Today, we are the recipient of a lucky double whammy: This morning we read in the Sacramento Bee Mike Dunne’s favorable notes about the Irsai Olivér made by the Hilltop Neszmély Winery, then the letter carrier delivered the new Newsletter edited by bottle shop owner and tasting bar manager Victor Pugliese of Vin, Vino, Wine, our favorite wine shop in Palo Alto. Victor has published the VVW News for almost two decades. During that time it has been a monthly guide for us into the wide world of wine. You can imagine how proud we are when he surprised us by selecting one of the Hungarian wines we distribute as his featured White Wine Value of the Month. Here is what he had to say about the Királyleányka: “The world is a big place. One of the cool things about it is that you’ll never master it, you’ll never know everything. There are always new discoveries. In that spirit, and in the spirit of bringing you the best, most interesting wines we can find, here is a new discovery for us, a Hungarian white, from an Eastern European grape called Kiralyleanyka. It comes from the Neszmély district along the Danube, … Continue reading Victors Wine of the Month: Our Királyleányka
Thanks to Mike Dunne, restaurant and wine editor of the Sacramento Bee, we have the honor to publish our first Blog-Back. You may ask: What’s a Blog-Back? Well, in his wine column, Dunne on Wine – Blogging through a week in the life of a wine writer, just out today, Mike writes about a tasting of the Irsai Olivér. This is a new Hungarian white wine which he tasted at the famed Corti Brothers store in Sacramento. Blue Danube Wine Company happens to be the distributor of this fine wine, one in a line-up of eight fresh and fruity wines from the Hilltop Neszmély winery in Hungary. And he is so kind to link to our wine blog, the very one you are reading here. So we take the opportunity to say: “Egéségedre, Mike, i.e. Good Health to you (in Hungarian) and Thank You, too.” And Blog-back to his column at the Sacramento Bee so that our readers might check out his informative writings. We also want to make sure you are aware that you can purchase a bottle of the Irsai Oliver at Corti Brothers in Sacramento and a few other places around the Bay Area. Just look here … Continue reading Blogging Back: Dunne on Wine in the Sac Bee
After many long hours of trying to find information on Croatian wines I’ve finally come across Svijet u Čaši the web site of a magazine published in Zagreb. It’s in Croatian only which is why I have started to learn a little Croatian. The name means “The World in a Shot” or shall we say “The World in a Glass”. I hope I am not making too much a fool of myself with this translation. Anyhow, the web site has tasting notes, a detailed map of Croatian wine regions, and a buying guide. The latter does not mean much here in the US other than some indications as to who is hot, excuse me, Who is Who of Croatian wine making. If you are interested to taste the real thing and not just look at the virtuality of top Croatian wines you should look at our excellent selection of Graševina, Frankovka, Dingac, Postup, etc, definitely one of the very best in the U.S. of A. I started a subscription to the paper edition and will keep you abreast as to what I can learn from it. For now, go to the web site and brush up on your Croatian.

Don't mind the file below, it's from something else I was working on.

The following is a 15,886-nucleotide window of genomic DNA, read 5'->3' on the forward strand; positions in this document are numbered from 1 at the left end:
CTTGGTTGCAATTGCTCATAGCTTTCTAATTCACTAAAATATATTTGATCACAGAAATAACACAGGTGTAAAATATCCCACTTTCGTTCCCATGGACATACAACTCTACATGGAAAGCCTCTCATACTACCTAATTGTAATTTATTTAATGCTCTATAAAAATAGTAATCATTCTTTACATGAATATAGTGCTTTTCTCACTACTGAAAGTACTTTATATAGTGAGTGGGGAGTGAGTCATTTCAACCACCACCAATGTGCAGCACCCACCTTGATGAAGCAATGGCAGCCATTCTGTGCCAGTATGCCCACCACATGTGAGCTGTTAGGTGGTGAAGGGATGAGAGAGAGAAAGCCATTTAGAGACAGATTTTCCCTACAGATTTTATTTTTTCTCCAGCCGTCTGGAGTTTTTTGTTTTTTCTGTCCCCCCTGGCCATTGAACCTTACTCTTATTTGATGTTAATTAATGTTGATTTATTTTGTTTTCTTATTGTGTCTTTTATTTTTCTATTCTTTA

Prof. Dr. Tim P. says: One of the hazards of wine writing is watching bottles pile up all over the house waiting to be tasted. (Somebody has to do it.) Since I firmly believe that multiple opinions are always better than one, I periodically pull together an informal panel to work through the backlog. I recently did a miscellaneous session—some wines I needed to write about, some I might mention somewhere, some I just felt duty-bound to sample because they had shown up at my door. My two tablemates were a serious student of wine somewhere on the trail of a Master of Wine certificate and the co-author of a forthcoming book on pairing desserts and desert wines. All the bottles were wrapped in brown paper bags (showing what a high-class event this was). The whites were a particularly odd quartet: two Hungarian whites from indigenous grapes (the Woodsman’s White and Carpenter’s White in the Craftsman series) and two barrel-fermented California Chardonnays. Trying to be helpful, I noted that the four wines were really two and two. “We noticed!” my pals chimed in unison; the contrast between the pale straw of two glasses and the golden oak tones of the … Continue reading Three Blind Hungarians